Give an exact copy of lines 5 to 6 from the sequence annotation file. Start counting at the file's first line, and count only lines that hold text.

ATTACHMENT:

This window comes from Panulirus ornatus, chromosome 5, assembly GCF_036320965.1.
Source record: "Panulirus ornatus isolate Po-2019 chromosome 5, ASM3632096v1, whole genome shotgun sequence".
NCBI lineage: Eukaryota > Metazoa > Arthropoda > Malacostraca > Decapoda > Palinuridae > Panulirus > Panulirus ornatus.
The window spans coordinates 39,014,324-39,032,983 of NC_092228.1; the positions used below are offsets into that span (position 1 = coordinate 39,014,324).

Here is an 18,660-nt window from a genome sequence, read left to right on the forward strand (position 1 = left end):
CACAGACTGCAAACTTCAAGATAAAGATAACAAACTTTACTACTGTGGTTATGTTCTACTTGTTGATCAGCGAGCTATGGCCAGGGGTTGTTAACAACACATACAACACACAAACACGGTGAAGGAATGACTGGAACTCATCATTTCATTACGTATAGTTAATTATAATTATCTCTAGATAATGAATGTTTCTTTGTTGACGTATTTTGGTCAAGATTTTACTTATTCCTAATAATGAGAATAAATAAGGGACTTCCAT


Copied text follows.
Here is an 18,660-nt window from a genome sequence, read left to right on the forward strand (position 1 = left end):
CACAGACTGCAAACTTCAAGATAAAGATAACAAACTTTACTACTGTGGTTATGTTCTACTTGTTGATCAGCGAGCTATGGCCAGGGGTTGTTAACAACACATACAACACACAAACACGGTGAAGGAATGACTGGAACTCATCATTTCATTACGTATAGTTAATTATAATTATCTCTAGATAATGAATGTTTCTTTGTTGACGTATTTTGGTCAAGATTTTACTTATTCCTAATAATGAGAATAAATAAGGGACTTCCAT